Assuming I have firewall set to block an application from accessing the Internet, would I DNS request go through?

I tried using C (gethostbyname) on Windows and the answer is no. It seems that the application sends the DNS request to the public DNS server, but I wonder if this is the same under Linux.

In particular, could there be that there is a local DNS server (loopback interface) running on the OS such that gethostbyname would instead use the local DNS for the requests. Firewalls may block public packets but for private subnets especially for loopback that may be allowed to applications depending on how one configures the firewall. This way a block app would place a request to an unblocked app (DNS local relay server) that can communicate with a remote system.

  • $\begingroup$ Welcome to COMPUTERSCIENCE @SE. Can you emphasise the CS angle? $\endgroup$ – greybeard Aug 9 '20 at 1:33
  • $\begingroup$ Security is part of computer science. How a DNS request is made based on gethostbyname() is both a programming and an OS question (with some networking). $\endgroup$ – Michael Aug 9 '20 at 17:53

It depends on the policy enforced by the firewall. If it blocks outbound DNS requests, then the request wouldn't go through; if it doesn't, the request would go through. A firewall is a mechanism; it has to be configured with a policy that determines which packets or connections are allowed and which are blocked. Just saying you have a firewall does not tell us what policy you have chosen to have it enforce.

The details of how gethostbyname() behaves are beyond the scope of this site.

You certainly could have a situation where the firewall blocks an application from making DNS requests to the outside world but allows them to a local DNS server; and where the local DNS server acts as a resolver or a proxy and itself makes requests to the outside world. That will depend on the firewall and how it is configured as well as the DNS server and how it is configured.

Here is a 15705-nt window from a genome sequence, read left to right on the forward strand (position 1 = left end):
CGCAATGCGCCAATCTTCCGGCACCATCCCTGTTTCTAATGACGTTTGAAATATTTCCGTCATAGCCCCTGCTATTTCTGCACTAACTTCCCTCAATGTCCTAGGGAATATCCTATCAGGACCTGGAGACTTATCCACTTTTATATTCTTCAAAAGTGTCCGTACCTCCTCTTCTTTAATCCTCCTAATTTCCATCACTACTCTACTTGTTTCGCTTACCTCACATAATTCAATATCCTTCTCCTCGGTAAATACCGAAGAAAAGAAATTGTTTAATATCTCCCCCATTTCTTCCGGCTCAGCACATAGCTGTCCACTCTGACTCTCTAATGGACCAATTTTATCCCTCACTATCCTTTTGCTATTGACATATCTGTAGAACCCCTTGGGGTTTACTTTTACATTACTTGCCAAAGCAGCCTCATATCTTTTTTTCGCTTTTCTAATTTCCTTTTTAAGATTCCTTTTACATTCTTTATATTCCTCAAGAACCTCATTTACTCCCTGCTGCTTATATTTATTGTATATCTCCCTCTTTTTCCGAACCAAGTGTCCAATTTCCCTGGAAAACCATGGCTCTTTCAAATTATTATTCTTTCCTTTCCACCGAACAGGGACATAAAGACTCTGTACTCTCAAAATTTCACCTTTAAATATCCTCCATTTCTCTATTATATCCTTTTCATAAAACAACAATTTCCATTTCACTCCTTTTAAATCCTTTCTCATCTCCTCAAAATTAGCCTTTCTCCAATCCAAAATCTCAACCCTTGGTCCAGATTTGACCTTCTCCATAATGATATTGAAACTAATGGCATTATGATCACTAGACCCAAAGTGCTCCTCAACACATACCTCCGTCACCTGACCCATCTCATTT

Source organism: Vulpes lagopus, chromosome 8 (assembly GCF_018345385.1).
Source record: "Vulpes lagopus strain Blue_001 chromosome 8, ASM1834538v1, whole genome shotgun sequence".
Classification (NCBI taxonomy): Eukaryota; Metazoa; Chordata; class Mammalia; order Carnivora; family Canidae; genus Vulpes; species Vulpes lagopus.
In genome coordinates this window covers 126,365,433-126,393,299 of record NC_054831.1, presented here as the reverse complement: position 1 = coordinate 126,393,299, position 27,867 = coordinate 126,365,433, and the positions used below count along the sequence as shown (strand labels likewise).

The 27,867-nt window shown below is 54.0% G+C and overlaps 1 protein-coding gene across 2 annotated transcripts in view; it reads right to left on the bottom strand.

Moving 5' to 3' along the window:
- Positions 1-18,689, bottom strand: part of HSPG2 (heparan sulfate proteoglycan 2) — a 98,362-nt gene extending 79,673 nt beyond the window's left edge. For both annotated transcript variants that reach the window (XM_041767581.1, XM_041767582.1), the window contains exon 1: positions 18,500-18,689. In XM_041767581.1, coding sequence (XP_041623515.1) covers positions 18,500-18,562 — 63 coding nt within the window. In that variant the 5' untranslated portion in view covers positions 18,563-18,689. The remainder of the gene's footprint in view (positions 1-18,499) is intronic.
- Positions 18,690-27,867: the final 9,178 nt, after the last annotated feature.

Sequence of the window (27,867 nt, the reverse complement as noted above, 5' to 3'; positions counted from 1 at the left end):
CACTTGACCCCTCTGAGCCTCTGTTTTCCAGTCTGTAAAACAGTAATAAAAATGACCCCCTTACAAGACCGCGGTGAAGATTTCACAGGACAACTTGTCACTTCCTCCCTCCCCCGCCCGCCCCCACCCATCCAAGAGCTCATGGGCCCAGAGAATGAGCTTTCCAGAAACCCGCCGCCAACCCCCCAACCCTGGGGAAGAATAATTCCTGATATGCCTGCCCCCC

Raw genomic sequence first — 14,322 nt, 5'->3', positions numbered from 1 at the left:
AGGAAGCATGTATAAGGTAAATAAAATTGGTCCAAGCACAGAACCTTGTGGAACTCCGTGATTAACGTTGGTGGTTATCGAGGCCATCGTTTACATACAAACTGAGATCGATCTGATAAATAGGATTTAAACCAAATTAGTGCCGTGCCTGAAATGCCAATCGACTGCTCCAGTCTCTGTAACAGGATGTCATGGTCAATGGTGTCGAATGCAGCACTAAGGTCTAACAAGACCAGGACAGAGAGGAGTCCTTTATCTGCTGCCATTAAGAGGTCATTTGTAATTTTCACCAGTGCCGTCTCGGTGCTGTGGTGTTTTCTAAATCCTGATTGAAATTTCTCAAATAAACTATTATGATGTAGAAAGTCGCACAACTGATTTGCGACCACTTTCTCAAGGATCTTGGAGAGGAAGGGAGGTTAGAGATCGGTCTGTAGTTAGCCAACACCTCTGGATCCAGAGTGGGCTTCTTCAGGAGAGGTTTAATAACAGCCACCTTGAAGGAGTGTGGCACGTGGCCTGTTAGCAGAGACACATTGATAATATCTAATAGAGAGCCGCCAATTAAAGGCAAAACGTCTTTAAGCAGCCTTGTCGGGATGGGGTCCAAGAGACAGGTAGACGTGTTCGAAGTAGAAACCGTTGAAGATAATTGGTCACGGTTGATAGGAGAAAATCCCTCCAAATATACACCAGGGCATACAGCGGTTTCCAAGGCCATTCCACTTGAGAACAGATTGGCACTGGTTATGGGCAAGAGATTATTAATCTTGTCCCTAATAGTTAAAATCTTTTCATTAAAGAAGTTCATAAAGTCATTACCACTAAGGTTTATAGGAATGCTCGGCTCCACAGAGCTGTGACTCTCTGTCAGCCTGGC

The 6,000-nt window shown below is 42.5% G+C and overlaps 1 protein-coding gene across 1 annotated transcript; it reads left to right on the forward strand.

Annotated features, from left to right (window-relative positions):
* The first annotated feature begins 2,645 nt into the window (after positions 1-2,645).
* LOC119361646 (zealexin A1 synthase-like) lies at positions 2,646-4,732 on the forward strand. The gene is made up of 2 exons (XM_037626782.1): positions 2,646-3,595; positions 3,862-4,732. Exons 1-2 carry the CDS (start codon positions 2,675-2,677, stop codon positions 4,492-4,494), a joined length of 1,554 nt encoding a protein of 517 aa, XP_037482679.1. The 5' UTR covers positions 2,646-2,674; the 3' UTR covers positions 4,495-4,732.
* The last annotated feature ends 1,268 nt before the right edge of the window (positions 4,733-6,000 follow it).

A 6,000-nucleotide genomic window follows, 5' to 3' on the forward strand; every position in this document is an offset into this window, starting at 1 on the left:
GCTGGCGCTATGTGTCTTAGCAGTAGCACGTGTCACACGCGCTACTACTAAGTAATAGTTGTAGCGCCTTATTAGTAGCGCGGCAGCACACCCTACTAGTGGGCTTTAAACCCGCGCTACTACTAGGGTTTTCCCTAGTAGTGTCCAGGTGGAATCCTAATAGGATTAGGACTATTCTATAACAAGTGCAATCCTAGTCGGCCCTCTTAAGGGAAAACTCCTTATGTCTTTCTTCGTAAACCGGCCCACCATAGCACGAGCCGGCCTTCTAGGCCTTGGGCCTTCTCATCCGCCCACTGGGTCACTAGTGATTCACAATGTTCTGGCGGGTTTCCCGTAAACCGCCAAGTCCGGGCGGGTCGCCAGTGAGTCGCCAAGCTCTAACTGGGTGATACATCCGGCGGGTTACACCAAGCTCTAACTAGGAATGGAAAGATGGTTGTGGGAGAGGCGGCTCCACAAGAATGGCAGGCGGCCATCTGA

• $\begingroup$ How syscalls like gethostbyname behave makes a big difference. If they open a socket and send a UDP packet on 53 from the application then that can be blocked. If instead gethostbyname sends a request to a local DNS service that runs on a system then you will see two behaviors, one the application sending a udp to on 53 and then the DNS server attempting to do the back and forth with a dns server. Most desktop firewalls will block traffic on the basis of applications, so I am wondering if this leaves room for a malware to circumvent that and use DNS as a covert channel. $\endgroup$ – Michael Aug 8 '20 at 18:08
  • $\begingroup$ @Michael, that is product specific, and I expect it will depend on the particular firewall. If you're interested about the specifics of a particular platform or technology, you might do better to ask on Security.SE. My understanding is that the behavior of gethostbyname depends on the particular platform you're running on and what you've configured as the DNS resolver; but I'm not an expert on that and I might well have a misunderstanding. $\endgroup$ – D.W. Aug 8 '20 at 19:36

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